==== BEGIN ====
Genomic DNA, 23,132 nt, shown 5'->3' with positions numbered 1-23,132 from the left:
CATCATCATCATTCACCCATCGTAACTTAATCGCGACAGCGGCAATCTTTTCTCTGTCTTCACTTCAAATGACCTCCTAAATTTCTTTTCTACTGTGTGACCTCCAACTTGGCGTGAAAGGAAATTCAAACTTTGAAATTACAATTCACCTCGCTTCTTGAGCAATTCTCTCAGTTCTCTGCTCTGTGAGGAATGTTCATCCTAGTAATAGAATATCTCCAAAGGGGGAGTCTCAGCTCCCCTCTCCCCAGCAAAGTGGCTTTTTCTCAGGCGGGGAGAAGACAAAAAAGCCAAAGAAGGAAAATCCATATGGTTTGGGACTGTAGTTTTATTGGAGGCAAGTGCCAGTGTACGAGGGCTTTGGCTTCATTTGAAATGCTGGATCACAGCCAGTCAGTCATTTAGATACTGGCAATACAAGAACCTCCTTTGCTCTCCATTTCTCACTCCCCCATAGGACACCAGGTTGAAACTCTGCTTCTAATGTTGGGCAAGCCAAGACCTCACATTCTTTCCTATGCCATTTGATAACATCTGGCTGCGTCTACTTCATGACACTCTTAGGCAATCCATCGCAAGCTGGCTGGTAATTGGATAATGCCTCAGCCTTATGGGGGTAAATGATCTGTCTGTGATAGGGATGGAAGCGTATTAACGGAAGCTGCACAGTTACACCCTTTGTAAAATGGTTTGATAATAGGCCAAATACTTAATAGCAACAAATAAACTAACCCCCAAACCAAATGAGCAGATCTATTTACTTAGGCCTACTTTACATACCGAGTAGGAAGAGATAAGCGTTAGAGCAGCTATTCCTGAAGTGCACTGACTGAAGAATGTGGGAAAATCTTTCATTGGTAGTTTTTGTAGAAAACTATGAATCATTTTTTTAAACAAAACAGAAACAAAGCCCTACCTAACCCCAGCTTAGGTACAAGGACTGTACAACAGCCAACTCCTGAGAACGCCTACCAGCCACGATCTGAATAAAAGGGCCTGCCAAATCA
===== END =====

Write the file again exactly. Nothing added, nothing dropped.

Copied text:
Genomic DNA, 23,132 nt, shown 5'->3' with positions numbered 1-23,132 from the left:
CATCATCATCATTCACCCATCGTAACTTAATCGCGACAGCGGCAATCTTTTCTCTGTCTTCACTTCAAATGACCTCCTAAATTTCTTTTCTACTGTGTGACCTCCAACTTGGCGTGAAAGGAAATTCAAACTTTGAAATTACAATTCACCTCGCTTCTTGAGCAATTCTCTCAGTTCTCTGCTCTGTGAGGAATGTTCATCCTAGTAATAGAATATCTCCAAAGGGGGAGTCTCAGCTCCCCTCTCCCCAGCAAAGTGGCTTTTTCTCAGGCGGGGAGAAGACAAAAAAGCCAAAGAAGGAAAATCCATATGGTTTGGGACTGTAGTTTTATTGGAGGCAAGTGCCAGTGTACGAGGGCTTTGGCTTCATTTGAAATGCTGGATCACAGCCAGTCAGTCATTTAGATACTGGCAATACAAGAACCTCCTTTGCTCTCCATTTCTCACTCCCCCATAGGACACCAGGTTGAAACTCTGCTTCTAATGTTGGGCAAGCCAAGACCTCACATTCTTTCCTATGCCATTTGATAACATCTGGCTGCGTCTACTTCATGACACTCTTAGGCAATCCATCGCAAGCTGGCTGGTAATTGGATAATGCCTCAGCCTTATGGGGGTAAATGATCTGTCTGTGATAGGGATGGAAGCGTATTAACGGAAGCTGCACAGTTACACCCTTTGTAAAATGGTTTGATAATAGGCCAAATACTTAATAGCAACAAATAAACTAACCCCCAAACCAAATGAGCAGATCTATTTACTTAGGCCTACTTTACATACCGAGTAGGAAGAGATAAGCGTTAGAGCAGCTATTCCTGAAGTGCACTGACTGAAGAATGTGGGAAAATCTTTCATTGGTAGTTTTTGTAGAAAACTATGAATCATTTTTTTAAACAAAACAGAAACAAAGCCCTACCTAACCCCAGCTTAGGTACAAGGACTGTACAACAGCCAACTCCTGAGAACGCCTACCAGCCACGATCTGAATAAAAGGGCCTGCCAAATCA